It has long been recognized that a local hidden variable theory of quantum mechanics can in principle be constructed, provided one is willing to countenance pre-measurement correlations between the properties of measured systems and measuring devices. However, this ‘conspiratorial’ approach is typically dismissed out of hand. In this article I examine the justification for dismissing conspiracy theories of quantum mechanics. I consider the existing arguments against such theories, and find them to be less than conclusive. I suggest (...)
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  18. Conspiracy Theories and the Internet: Controlled Demolition and Arrested Development.Steve Clarke - 2007 - Episteme 4 (2):167-180.
    Abstract Following Clarke (2002), a Lakatosian approach is used to account for the epistemic development of conspiracy theories. It is then argued that the hypercritical atmosphere of the internet has slowed down the development of conspiracy theories, discouraging conspiracy theorists from articulating explicit versions of their favoured theories, which could form the hard core of Lakatosian research pro grammes. The argument is illustrated with a study of the “controlled demolition” theory of the collapse of (...)
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  19.  52
    Conspiracy Theories and Fortuitous Data.J. Buenting & J. Taylor - 2010 - Philosophy of the Social Sciences 40 (4):567-578.
    We offer a particularist defense of conspiratorial thinking. We explore the possibility that the presence of a certain kind of evidence—what we call "fortuitous data"—lends rational credence to conspiratorial thinking. In developing our argument, we introduce conspiracy theories and motivate our particularist approach (§1). We then introduce and define fortuitous data (§2). Lastly, we locate an instance of fortuitous data in one real world conspiracy, the Watergate scandal (§3).
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  20.  11
    Conspiracy Theories as Stigmatized Knowledge.Michael Barkun - forthcoming - Diogenes.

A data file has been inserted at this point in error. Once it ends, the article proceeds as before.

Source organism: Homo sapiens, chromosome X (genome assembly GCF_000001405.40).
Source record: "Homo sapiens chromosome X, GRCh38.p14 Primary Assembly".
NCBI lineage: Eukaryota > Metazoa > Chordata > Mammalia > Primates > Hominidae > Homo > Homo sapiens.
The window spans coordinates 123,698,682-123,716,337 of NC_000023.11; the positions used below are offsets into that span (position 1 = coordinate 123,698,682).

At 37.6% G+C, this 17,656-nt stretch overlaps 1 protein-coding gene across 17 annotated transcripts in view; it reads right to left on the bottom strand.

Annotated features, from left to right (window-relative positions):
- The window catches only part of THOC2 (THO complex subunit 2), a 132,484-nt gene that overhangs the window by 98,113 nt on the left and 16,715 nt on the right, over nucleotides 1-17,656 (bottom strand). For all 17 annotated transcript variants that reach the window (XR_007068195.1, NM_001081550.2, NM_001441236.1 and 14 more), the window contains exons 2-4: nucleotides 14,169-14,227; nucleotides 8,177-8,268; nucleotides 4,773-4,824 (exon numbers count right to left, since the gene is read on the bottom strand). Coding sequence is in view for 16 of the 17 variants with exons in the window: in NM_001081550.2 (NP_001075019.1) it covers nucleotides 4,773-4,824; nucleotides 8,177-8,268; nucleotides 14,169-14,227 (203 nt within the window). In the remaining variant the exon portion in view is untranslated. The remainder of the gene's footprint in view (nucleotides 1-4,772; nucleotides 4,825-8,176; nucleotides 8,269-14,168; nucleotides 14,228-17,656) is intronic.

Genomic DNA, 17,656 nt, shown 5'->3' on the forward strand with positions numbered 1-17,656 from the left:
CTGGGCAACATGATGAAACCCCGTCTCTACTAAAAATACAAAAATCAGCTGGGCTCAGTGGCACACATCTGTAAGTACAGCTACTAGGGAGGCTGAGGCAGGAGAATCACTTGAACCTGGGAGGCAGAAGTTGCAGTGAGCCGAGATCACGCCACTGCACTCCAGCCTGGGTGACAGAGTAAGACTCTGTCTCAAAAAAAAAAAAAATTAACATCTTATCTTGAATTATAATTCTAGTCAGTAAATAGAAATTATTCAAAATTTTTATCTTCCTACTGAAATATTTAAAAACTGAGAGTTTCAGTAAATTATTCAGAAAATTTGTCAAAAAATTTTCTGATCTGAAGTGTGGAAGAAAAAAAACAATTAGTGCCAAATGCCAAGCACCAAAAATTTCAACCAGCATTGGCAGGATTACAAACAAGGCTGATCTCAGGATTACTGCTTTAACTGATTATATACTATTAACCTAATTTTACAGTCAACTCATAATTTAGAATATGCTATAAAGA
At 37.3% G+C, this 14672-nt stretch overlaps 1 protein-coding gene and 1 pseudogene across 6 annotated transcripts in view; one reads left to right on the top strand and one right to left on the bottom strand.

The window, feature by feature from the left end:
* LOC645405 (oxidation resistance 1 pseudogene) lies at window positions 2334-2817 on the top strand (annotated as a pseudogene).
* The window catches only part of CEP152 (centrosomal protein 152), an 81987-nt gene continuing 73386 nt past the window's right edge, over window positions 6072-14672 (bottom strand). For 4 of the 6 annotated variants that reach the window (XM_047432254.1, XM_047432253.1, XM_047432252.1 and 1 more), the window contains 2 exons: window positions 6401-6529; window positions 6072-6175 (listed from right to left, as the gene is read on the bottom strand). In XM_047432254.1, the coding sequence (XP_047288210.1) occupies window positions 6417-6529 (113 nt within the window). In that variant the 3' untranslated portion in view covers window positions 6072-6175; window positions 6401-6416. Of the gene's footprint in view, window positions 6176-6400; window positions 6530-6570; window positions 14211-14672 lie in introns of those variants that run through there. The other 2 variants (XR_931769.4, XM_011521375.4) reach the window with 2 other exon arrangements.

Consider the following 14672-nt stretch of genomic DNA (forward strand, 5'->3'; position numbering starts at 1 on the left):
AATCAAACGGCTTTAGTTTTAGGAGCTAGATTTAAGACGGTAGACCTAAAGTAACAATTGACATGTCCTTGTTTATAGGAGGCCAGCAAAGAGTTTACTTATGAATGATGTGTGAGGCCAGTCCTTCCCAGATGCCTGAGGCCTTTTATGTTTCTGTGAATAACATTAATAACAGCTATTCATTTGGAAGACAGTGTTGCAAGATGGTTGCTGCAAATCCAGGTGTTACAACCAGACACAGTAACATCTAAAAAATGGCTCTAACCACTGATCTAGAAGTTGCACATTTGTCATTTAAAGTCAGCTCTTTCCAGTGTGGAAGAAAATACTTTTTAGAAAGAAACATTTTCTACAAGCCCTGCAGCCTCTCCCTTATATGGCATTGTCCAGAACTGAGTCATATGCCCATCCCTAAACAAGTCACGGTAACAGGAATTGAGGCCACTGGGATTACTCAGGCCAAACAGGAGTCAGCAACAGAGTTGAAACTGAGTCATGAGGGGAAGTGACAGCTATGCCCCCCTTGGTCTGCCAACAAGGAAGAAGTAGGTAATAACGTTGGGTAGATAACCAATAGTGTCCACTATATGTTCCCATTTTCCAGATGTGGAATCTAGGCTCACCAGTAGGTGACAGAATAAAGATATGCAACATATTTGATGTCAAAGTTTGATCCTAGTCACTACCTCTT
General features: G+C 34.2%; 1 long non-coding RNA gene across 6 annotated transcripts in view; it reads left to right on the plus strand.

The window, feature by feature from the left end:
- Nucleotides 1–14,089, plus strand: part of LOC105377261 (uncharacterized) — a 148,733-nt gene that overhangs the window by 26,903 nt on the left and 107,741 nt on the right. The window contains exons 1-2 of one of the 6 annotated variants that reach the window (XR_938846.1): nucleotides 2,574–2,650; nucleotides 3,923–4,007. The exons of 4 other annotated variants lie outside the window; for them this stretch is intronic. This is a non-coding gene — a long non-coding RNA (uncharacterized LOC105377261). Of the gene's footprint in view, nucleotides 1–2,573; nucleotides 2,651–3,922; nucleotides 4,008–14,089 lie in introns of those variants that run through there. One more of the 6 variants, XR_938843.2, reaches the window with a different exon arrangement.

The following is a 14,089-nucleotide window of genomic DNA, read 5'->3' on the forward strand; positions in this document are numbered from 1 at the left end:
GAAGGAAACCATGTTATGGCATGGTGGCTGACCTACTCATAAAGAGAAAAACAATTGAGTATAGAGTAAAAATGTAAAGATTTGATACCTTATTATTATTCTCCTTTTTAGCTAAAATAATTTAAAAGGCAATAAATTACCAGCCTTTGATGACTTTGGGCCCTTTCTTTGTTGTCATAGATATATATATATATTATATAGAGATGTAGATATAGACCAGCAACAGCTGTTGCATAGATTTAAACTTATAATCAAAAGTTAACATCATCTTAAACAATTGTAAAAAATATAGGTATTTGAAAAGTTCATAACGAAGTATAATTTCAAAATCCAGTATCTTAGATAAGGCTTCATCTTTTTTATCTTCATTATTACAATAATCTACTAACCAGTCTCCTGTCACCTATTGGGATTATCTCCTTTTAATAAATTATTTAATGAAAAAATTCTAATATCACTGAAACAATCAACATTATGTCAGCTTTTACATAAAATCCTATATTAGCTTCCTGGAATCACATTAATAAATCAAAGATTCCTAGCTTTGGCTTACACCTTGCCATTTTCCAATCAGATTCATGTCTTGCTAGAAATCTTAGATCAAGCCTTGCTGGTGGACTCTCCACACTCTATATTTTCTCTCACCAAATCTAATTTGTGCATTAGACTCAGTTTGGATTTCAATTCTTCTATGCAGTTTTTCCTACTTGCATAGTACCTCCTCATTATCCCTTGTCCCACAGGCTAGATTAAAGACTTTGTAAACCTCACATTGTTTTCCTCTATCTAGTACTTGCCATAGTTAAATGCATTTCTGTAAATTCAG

Most conspiracy theories exist as part of “stigmatized knowledge” – that is, knowledge claims that have not been accepted by those institutions we rely upon for truth validation. Not uncommonly, believers in conspiracy theories also accept other forms of stigmatized knowledge, such as unorthodox forms of healing and beliefs about Atlantis and UFOs. Rejection by authorities is for them a sign that a belief must be true. However, the linkage of conspiracy theories with stigmatized (...)
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  21. Introduction: Conspiracy Theories.David Coady - 2007 - Episteme 4 (2):131-134.
    There has been a lively philosophical debate about the nature of conspiracy theories and their epistemic status going on for some years now. This debate has shed light, not only on conspiracy theories themselves, but also, in the process, on a variety of issues in social epistemology, political philosophy, and the philosophy of religion.
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  22.  16
    Conspiracy Theories and Stylized Facts.Kurtis Hagen - 2011 - Journal for Peace and Justice Studies 21 (2):3-22.
    In an article published in the Journal of Political Philosophy, Cass Sunstein and Adrian Vermeule argue that the government and its allies ought to activelyundermine groups that espouse conspiracy theories deemed “demonstrably false.” They propose infiltrating such groups in order to “cure” conspiracy theorists by treating their “crippled epistemology” with “cognitive diversity.” They base their proposal on an analysis of the “causes” of such conspiracy theories, which emphasizes informational and reputational cascades. Some may regard their (...)